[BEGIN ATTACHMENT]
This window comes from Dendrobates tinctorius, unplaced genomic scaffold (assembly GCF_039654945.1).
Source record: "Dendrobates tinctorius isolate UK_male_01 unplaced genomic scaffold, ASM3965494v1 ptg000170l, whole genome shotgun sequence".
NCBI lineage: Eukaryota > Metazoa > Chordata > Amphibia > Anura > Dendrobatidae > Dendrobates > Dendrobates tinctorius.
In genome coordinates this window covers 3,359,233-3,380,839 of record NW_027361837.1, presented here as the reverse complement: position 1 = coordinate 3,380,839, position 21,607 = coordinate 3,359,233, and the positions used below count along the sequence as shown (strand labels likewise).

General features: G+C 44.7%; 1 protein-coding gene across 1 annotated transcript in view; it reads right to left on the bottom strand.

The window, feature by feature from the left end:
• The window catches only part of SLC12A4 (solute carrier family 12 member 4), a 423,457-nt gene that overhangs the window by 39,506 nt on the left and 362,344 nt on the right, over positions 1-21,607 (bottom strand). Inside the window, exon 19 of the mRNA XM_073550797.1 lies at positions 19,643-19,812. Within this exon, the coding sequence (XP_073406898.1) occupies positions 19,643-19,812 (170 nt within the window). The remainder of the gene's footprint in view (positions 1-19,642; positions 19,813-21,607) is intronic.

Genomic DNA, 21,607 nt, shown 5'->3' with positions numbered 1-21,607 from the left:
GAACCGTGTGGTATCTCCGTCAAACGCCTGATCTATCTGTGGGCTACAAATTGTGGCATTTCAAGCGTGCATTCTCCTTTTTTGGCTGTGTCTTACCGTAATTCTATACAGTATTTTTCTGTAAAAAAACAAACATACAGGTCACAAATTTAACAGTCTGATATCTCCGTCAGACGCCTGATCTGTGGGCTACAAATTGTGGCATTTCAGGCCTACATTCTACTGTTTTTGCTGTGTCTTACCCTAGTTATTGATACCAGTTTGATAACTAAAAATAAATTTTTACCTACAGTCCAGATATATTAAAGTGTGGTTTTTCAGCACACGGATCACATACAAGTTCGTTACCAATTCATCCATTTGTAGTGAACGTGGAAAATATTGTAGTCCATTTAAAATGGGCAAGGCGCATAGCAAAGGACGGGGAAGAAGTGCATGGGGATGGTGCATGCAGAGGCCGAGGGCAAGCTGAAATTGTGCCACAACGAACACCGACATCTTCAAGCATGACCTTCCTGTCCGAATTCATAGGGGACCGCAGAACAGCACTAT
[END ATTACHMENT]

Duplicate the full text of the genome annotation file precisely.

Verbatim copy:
This window comes from Dendrobates tinctorius, unplaced genomic scaffold (assembly GCF_039654945.1).
Source record: "Dendrobates tinctorius isolate UK_male_01 unplaced genomic scaffold, ASM3965494v1 ptg000170l, whole genome shotgun sequence".
NCBI lineage: Eukaryota > Metazoa > Chordata > Amphibia > Anura > Dendrobatidae > Dendrobates > Dendrobates tinctorius.
In genome coordinates this window covers 3,359,233-3,380,839 of record NW_027361837.1, presented here as the reverse complement: position 1 = coordinate 3,380,839, position 21,607 = coordinate 3,359,233, and the positions used below count along the sequence as shown (strand labels likewise).

General features: G+C 44.7%; 1 protein-coding gene across 1 annotated transcript in view; it reads right to left on the bottom strand.

The window, feature by feature from the left end:
• The window catches only part of SLC12A4 (solute carrier family 12 member 4), a 423,457-nt gene that overhangs the window by 39,506 nt on the left and 362,344 nt on the right, over positions 1-21,607 (bottom strand). Inside the window, exon 19 of the mRNA XM_073550797.1 lies at positions 19,643-19,812. Within this exon, the coding sequence (XP_073406898.1) occupies positions 19,643-19,812 (170 nt within the window). The remainder of the gene's footprint in view (positions 1-19,642; positions 19,813-21,607) is intronic.

Genomic DNA, 21,607 nt, shown 5'->3' with positions numbered 1-21,607 from the left:
GAACCGTGTGGTATCTCCGTCAAACGCCTGATCTATCTGTGGGCTACAAATTGTGGCATTTCAAGCGTGCATTCTCCTTTTTTGGCTGTGTCTTACCGTAATTCTATACAGTATTTTTCTGTAAAAAAACAAACATACAGGTCACAAATTTAACAGTCTGATATCTCCGTCAGACGCCTGATCTGTGGGCTACAAATTGTGGCATTTCAGGCCTACATTCTACTGTTTTTGCTGTGTCTTACCCTAGTTATTGATACCAGTTTGATAACTAAAAATAAATTTTTACCTACAGTCCAGATATATTAAAGTGTGGTTTTTCAGCACACGGATCACATACAAGTTCGTTACCAATTCATCCATTTGTAGTGAACGTGGAAAATATTGTAGTCCATTTAAAATGGGCAAGGCGCATAGCAAAGGACGGGGAAGAAGTGCATGGGGATGGTGCATGCAGAGGCCGAGGGCAAGCTGAAATTGTGCCACAACGAACACCGACATCTTCAAGCATGACCTTCCTGTCCGAATTCATAGGGGACCGCAGAACAGCACTAT